Jake Newton: Unfortunately, Newton is another player whose usefulness only comes from being able to make fun of his name. We didn't have to search very far for this one, folks: replace "Jake" with "Fig" and you pretty much have our nightly joke du jour. Newton is currently out with a busted knee, but considering he only managed 4 points (2,2) in 34 games with the club, while amassing a whopping -16 stat, we're not exactly missing him. As Magics would say, if his +/- was a wind chill, they'd definitely be closing schools.
Mark Mitera: Mitera (8 points, -7 +/-) is very good at knowing his teammates.
Nate Guenin: The jury is still out on the newest acquisition to the team. Although he was touted as a puck-stopping defenseman, Guenin is a -2 in 2 games for the club. That stat was created all during one game, this past Friday night. His 6 total penalty minutes while in a Crunch jersey also came during that one game. The next night he didn't score any points, but he also didn't allow any goals. He also stayed out of the box. Disciplined game=better stats. Who knew?
Timo Pielmeier: Pielmeier has the best record of our two goalies so far this year, with a 9-11-0-1 total. Pielmeier seems to have confidence in his game that can't really be shaken, even when he's having a bad night. Unfortunately, despite that confidence, he hasn't managed to show that he can be a solid number one for this team. He's had moments of brilliance, but he's also had moments that caused Crunch fans to hide their heads in the sand. He's young and inexperienced, something which I'm sure is working against him at the moment. It's hard to pinpoint exactly what the "problem" is with Pielmeier's game, other than that he just needs more time.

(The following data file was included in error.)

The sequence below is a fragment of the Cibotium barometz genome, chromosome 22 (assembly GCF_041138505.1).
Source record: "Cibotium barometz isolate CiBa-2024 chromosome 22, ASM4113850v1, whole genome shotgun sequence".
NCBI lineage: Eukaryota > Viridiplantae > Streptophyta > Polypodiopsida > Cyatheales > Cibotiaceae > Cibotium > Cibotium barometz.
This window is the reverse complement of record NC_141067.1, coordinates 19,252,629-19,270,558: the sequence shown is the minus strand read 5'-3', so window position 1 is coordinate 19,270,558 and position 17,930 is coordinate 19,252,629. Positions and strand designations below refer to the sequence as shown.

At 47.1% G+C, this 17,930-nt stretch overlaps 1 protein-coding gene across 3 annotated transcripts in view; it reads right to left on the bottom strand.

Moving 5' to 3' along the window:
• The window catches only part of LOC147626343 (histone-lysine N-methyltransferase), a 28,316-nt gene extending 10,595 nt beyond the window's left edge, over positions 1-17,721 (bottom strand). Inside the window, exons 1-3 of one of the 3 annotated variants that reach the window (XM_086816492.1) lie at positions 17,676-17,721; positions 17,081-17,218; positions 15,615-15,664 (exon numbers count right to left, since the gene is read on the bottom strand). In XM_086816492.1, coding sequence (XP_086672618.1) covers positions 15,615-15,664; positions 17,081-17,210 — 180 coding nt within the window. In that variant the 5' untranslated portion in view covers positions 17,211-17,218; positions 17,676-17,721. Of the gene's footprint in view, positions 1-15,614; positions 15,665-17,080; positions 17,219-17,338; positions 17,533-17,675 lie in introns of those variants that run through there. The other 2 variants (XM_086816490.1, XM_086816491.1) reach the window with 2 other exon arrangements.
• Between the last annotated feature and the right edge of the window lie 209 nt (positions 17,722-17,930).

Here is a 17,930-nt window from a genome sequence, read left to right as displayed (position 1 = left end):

Unfortunately for the Crunch, the time for patience with the goaltending is slowly running out. It wouldn't be so bad if we had a second goaltender with confidence, but as much as I adore our other 'tender...well...
JP Levasseur: Although a goaltender with previous AHL experience under his belt, Levasseur obviously suffers from a lack of confidence in himself. You can pretty much tell from the first 10 minutes of the game what kind of night we're in for when he's in net. There is no turning him around. His 5-10-0-2 record reflects this. What stinks about this situation is that when Levasseur is on, he's absolutely and totally on. During a weekend in December, he earned the AHL Player of Week when he stopped 96 of 100 shots faced in 2.5 games. (he was called in relief of Pielmeier during one of them) He won two of those three games, one against the best team in the league at that time and another against one of the hottest teams in the league at that time. Unfortunately, he hasn't won a game since. He can do some fantastic things when his head is in the right place, but when it's not...it turns ugly fast. This kind of hot/cold play obviously leaves the Crunch floundering.
So, looking back, there's not a lot of good news here, is there? Well, maybe we'll find some good things next week, when I take a look at the other half of our team. We're bound to find some positives there, right?